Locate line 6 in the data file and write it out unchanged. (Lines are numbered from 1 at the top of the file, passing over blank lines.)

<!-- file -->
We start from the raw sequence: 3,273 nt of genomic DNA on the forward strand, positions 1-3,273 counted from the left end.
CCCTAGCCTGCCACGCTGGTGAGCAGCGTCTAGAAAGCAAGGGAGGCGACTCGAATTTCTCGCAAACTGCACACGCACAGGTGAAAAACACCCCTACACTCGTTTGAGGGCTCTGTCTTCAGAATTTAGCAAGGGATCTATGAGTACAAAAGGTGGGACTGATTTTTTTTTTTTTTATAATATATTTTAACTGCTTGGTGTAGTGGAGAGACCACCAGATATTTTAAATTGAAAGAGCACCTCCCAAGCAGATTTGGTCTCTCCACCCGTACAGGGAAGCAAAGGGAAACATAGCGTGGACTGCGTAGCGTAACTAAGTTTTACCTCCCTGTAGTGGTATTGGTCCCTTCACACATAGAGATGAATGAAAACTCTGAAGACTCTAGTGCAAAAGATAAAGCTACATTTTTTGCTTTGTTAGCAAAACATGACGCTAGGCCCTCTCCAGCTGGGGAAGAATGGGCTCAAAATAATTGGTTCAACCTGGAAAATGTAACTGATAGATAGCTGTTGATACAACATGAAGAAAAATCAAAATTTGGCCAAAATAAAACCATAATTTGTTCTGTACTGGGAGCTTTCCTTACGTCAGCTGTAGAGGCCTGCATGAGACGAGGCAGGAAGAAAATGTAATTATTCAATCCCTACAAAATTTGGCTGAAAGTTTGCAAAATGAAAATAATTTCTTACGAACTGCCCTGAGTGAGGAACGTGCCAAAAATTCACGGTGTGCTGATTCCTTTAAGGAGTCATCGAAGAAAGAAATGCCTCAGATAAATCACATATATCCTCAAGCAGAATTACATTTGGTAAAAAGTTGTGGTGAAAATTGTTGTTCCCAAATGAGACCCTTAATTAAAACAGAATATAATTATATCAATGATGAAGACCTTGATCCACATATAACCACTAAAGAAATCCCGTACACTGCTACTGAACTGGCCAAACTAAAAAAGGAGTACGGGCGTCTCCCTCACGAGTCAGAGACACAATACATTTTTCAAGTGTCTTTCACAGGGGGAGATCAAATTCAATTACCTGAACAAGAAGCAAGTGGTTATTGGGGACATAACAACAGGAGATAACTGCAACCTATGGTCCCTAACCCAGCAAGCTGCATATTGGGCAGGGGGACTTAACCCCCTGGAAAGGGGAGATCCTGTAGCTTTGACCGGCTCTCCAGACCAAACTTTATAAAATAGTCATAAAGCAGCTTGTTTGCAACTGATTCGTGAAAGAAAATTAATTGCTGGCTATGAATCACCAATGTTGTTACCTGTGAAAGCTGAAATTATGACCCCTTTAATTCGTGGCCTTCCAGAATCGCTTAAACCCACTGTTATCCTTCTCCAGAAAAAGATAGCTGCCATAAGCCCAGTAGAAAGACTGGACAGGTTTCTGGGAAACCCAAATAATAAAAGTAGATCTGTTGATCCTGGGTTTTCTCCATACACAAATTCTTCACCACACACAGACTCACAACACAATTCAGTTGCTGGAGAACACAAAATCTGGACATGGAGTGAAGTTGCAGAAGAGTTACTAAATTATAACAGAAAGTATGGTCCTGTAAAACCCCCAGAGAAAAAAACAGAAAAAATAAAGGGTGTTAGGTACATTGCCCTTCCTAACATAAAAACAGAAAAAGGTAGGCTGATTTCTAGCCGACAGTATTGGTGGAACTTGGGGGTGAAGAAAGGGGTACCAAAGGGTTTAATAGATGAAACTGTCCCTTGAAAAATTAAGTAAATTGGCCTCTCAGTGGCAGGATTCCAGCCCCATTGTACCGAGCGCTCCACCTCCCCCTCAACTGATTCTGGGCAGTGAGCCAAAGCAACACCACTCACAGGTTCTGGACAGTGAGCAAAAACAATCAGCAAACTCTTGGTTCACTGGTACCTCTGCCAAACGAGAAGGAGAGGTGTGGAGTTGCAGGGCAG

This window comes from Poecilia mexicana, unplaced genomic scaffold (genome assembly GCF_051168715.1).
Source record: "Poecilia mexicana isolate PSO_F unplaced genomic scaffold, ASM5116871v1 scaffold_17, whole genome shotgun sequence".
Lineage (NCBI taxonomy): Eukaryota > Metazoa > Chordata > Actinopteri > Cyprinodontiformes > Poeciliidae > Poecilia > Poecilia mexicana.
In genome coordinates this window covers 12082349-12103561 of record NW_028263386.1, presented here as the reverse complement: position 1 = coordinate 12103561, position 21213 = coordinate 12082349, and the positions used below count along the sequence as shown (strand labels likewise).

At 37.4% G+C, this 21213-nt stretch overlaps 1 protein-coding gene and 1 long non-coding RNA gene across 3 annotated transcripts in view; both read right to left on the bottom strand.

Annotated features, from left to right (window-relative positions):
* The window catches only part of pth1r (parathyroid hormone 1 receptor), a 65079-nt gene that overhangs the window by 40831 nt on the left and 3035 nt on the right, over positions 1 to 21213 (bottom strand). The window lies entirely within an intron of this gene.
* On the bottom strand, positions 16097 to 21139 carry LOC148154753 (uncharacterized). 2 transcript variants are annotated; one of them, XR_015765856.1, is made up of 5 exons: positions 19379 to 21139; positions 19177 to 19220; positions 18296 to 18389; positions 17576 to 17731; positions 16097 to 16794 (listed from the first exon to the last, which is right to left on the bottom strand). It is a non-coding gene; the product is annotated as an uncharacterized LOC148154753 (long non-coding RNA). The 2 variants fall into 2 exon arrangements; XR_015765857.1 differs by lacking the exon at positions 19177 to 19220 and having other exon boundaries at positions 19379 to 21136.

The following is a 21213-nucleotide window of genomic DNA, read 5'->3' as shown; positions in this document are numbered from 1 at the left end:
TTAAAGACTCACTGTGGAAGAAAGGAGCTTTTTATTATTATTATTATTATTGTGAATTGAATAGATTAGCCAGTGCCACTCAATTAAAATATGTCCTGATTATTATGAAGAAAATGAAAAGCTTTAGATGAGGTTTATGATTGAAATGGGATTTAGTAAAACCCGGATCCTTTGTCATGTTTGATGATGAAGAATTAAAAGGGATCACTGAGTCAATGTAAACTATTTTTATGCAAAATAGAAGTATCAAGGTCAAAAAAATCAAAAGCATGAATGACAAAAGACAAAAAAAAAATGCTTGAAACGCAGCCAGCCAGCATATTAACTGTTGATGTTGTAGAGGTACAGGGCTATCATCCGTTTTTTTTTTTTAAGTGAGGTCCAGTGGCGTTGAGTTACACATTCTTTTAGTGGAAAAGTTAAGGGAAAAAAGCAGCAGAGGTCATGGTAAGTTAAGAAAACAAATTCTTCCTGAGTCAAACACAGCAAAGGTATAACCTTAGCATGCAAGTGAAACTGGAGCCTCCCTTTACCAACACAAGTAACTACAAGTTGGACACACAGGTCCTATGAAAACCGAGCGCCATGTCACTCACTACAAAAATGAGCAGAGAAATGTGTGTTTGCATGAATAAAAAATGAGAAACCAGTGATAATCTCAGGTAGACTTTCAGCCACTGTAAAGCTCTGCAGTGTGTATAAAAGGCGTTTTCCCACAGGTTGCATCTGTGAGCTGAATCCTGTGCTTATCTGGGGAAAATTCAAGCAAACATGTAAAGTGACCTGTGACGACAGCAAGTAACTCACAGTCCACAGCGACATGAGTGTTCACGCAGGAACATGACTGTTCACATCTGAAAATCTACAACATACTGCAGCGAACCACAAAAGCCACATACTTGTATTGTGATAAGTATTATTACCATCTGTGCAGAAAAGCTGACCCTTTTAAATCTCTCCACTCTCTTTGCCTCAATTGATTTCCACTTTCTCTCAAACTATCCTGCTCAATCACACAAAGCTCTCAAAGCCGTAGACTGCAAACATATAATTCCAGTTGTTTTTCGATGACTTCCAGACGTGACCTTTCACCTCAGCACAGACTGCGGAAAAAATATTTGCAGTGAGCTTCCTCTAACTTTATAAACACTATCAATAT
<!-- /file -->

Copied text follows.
In genome coordinates this window covers 12082349-12103561 of record NW_028263386.1, presented here as the reverse complement: position 1 = coordinate 12103561, position 21213 = coordinate 12082349, and the positions used below count along the sequence as shown (strand labels likewise).